Skip to main content

Consortium for Mathematics and its Applications

Product ID: Articles
Supplementary Print

Mathematical Models of Lyme Disease: An Overview

Author: Connor J. Lewis, Dev S. Patel, Tate A. Tanguy, Jan Rychtar, Dewey Taylor

Lyme disease is the most common vector-borne disease in the United States. It is caused by bacteria Borrelia burgdorferi and transmitted to humans by blacklegged ticks. The transmission is a complex process that involves several different non-human host species, including small mammals such as mice and large mammals such as deer. Due to this complexity, mathematical modeling has proved invaluable to understanding the spread of Lyme disease.

There are about 100 models focused specifically on Lyme disease and many more applicable to generic tick-born diseases. We provide an overview of the existing literature. We discuss different models addressing major topics such as tick population growth, host biodiversity and Lyme disease risk dilution, spatial invasion of ticks, and models for Lyme disease in humans. One interesting feature of many models not typically found in other epidemiological models is the existence of two reproduction numbers—one for the ticks and one for the Lyme disease. We believe that there is a need for more models addressing co-infection with other tick-born diseases, as well as models explaining the discrepancy between tick and disease prevalence.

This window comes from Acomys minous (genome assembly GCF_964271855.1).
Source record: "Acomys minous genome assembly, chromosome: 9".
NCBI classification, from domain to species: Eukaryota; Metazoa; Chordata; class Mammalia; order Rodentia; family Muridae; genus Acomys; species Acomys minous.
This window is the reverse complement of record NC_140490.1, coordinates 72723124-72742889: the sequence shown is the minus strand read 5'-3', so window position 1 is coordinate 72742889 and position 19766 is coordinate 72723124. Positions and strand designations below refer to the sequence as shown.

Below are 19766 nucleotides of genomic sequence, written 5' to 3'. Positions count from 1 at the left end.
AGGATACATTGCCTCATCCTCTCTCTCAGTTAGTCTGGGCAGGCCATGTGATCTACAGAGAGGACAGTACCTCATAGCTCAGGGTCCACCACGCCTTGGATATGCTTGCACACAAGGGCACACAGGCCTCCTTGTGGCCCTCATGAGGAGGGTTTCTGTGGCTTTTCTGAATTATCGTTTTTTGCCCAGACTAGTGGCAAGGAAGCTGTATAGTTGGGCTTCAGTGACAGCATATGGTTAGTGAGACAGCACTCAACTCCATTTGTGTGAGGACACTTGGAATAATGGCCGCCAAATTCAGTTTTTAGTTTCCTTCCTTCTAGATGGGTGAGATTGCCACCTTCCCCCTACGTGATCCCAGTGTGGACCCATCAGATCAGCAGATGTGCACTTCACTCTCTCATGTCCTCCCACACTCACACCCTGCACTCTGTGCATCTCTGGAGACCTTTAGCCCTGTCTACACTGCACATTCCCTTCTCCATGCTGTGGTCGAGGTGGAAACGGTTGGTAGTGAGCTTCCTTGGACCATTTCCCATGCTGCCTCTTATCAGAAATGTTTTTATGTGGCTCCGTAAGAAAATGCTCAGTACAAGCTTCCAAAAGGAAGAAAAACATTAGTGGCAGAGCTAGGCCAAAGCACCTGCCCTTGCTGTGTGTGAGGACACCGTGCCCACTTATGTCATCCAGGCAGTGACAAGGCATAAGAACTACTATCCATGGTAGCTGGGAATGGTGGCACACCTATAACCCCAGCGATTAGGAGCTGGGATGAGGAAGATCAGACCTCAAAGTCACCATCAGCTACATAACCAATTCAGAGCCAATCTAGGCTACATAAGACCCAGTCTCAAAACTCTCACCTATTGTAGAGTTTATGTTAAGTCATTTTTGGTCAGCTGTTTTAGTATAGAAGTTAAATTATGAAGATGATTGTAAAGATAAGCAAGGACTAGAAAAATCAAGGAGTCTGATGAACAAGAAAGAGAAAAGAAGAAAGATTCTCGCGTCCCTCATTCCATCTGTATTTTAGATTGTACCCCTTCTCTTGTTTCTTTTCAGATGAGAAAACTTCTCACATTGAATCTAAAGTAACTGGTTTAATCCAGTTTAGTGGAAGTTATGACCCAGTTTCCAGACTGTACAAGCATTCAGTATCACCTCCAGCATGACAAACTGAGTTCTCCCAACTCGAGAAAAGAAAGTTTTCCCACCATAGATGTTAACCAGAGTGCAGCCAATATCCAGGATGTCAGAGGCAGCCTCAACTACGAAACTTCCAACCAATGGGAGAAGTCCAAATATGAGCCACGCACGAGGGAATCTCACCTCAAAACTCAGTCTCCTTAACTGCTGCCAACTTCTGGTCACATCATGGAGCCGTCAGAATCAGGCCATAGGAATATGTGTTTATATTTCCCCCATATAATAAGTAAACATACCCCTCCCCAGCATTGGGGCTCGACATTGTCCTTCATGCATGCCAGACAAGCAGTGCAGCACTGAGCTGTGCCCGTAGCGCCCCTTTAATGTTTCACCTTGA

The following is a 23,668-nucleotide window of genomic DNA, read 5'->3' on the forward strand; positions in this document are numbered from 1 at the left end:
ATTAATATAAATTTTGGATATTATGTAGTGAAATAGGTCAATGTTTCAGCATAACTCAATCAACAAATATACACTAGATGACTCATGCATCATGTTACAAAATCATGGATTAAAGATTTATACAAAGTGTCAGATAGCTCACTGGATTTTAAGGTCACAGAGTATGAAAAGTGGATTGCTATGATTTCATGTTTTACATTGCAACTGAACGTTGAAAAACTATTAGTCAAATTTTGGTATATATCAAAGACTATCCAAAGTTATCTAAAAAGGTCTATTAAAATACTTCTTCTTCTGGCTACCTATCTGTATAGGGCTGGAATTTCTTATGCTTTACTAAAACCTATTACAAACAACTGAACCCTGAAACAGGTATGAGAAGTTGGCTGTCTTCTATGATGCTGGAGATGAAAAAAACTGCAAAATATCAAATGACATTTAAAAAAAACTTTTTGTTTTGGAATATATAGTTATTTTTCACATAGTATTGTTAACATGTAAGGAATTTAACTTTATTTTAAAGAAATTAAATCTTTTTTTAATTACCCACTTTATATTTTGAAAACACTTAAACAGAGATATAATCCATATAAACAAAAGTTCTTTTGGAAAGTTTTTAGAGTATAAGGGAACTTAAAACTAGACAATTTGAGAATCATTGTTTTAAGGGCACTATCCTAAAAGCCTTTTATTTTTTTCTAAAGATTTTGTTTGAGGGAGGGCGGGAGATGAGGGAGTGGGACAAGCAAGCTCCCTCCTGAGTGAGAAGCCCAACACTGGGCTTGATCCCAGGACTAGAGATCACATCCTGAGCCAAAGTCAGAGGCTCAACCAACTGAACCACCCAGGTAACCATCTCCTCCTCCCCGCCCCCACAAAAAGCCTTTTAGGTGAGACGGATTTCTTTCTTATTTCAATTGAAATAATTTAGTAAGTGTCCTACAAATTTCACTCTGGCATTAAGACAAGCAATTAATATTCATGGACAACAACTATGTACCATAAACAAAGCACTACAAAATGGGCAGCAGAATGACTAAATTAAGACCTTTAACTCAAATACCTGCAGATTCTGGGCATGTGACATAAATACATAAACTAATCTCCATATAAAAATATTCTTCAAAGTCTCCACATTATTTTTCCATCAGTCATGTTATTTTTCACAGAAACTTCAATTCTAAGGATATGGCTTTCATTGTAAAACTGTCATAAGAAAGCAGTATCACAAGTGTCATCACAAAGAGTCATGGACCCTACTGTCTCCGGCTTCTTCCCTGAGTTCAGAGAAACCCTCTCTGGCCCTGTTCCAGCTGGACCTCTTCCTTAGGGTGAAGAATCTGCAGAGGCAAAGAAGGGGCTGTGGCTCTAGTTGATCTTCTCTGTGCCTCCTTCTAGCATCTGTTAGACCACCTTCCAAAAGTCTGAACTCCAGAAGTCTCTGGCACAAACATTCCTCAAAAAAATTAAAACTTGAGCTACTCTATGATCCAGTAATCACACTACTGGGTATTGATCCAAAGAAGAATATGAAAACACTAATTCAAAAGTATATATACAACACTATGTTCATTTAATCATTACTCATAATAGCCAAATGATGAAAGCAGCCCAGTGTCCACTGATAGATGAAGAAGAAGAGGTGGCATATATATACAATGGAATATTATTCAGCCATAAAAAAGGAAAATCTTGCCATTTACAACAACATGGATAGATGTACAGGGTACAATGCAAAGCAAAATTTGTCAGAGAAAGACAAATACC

©2024 by COMAP, Inc.
The UMAP Journal 45.1
30 pages

Mathematics Topics:

Applied Mathematics

Application Areas:


You must have a Full Membership to download this resource.

If you're already a member, login here.

Not yet a member?